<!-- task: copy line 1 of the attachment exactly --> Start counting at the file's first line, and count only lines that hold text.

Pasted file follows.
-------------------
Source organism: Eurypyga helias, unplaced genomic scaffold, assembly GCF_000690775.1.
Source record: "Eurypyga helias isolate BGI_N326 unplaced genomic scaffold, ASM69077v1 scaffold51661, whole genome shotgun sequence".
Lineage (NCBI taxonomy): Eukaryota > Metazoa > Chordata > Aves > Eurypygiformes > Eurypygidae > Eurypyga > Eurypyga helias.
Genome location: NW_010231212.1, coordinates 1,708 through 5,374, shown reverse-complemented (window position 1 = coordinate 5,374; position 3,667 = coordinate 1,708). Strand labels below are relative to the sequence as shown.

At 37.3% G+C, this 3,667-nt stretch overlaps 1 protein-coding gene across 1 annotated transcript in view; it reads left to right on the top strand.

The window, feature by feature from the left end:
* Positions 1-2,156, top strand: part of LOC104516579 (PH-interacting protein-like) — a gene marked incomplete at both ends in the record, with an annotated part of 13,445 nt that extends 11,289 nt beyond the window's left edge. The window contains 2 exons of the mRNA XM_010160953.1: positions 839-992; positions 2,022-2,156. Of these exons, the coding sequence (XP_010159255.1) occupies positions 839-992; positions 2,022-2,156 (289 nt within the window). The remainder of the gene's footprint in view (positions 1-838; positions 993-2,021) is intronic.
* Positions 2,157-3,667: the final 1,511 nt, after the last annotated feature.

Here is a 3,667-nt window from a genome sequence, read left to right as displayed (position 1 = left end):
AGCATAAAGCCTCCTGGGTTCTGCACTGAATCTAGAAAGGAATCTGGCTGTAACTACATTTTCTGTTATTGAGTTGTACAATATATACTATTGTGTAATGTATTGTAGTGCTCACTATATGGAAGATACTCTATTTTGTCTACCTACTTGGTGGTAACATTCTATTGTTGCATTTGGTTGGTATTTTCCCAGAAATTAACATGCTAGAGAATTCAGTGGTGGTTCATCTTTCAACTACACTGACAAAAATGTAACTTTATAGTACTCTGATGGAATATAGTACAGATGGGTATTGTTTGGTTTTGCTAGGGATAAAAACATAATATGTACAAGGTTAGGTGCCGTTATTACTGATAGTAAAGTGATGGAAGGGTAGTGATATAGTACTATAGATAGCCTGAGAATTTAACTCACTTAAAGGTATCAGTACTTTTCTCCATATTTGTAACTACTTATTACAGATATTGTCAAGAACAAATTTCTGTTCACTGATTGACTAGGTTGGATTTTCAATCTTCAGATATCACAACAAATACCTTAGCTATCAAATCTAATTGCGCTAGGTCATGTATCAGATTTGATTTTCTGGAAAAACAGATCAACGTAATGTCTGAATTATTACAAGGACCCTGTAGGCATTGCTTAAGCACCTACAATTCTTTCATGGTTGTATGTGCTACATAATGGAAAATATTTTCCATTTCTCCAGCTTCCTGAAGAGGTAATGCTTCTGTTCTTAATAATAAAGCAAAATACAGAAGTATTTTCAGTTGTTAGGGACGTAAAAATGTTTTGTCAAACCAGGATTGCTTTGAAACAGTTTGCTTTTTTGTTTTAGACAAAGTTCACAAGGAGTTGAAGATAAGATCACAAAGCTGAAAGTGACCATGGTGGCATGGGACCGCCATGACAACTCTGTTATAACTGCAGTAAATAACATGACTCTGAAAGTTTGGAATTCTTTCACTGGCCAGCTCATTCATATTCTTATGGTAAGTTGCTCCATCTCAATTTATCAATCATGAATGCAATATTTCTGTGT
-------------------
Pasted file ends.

Source organism: Eurypyga helias, unplaced genomic scaffold, assembly GCF_000690775.1.